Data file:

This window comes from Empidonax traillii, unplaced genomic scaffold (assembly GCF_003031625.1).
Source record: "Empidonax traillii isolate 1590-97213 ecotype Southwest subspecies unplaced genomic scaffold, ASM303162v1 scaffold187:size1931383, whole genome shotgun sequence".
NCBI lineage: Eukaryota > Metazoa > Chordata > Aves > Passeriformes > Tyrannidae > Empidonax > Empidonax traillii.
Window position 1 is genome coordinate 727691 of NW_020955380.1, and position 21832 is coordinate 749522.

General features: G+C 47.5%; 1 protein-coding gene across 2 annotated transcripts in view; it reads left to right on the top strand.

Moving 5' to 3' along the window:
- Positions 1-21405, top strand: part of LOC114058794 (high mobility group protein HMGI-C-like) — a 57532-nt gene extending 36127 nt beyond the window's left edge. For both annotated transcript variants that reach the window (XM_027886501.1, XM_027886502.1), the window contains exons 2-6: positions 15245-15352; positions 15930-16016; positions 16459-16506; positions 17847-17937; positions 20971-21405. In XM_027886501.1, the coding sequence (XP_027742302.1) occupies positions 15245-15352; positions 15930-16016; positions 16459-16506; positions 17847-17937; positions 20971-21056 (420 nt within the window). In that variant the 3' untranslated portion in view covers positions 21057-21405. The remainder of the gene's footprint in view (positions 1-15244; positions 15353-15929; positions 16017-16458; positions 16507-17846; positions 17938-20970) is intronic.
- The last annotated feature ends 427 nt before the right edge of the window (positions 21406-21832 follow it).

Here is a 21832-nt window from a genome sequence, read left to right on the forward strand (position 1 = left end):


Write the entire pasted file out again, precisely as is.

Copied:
This window comes from Empidonax traillii, unplaced genomic scaffold (assembly GCF_003031625.1).
Source record: "Empidonax traillii isolate 1590-97213 ecotype Southwest subspecies unplaced genomic scaffold, ASM303162v1 scaffold187:size1931383, whole genome shotgun sequence".
NCBI lineage: Eukaryota > Metazoa > Chordata > Aves > Passeriformes > Tyrannidae > Empidonax > Empidonax traillii.
Window position 1 is genome coordinate 727691 of NW_020955380.1, and position 21832 is coordinate 749522.

General features: G+C 47.5%; 1 protein-coding gene across 2 annotated transcripts in view; it reads left to right on the top strand.

Moving 5' to 3' along the window:
- Positions 1-21405, top strand: part of LOC114058794 (high mobility group protein HMGI-C-like) — a 57532-nt gene extending 36127 nt beyond the window's left edge. For both annotated transcript variants that reach the window (XM_027886501.1, XM_027886502.1), the window contains exons 2-6: positions 15245-15352; positions 15930-16016; positions 16459-16506; positions 17847-17937; positions 20971-21405. In XM_027886501.1, the coding sequence (XP_027742302.1) occupies positions 15245-15352; positions 15930-16016; positions 16459-16506; positions 17847-17937; positions 20971-21056 (420 nt within the window). In that variant the 3' untranslated portion in view covers positions 21057-21405. The remainder of the gene's footprint in view (positions 1-15244; positions 15353-15929; positions 16017-16458; positions 16507-17846; positions 17938-20970) is intronic.
- The last annotated feature ends 427 nt before the right edge of the window (positions 21406-21832 follow it).

Here is a 21832-nt window from a genome sequence, read left to right on the forward strand (position 1 = left end):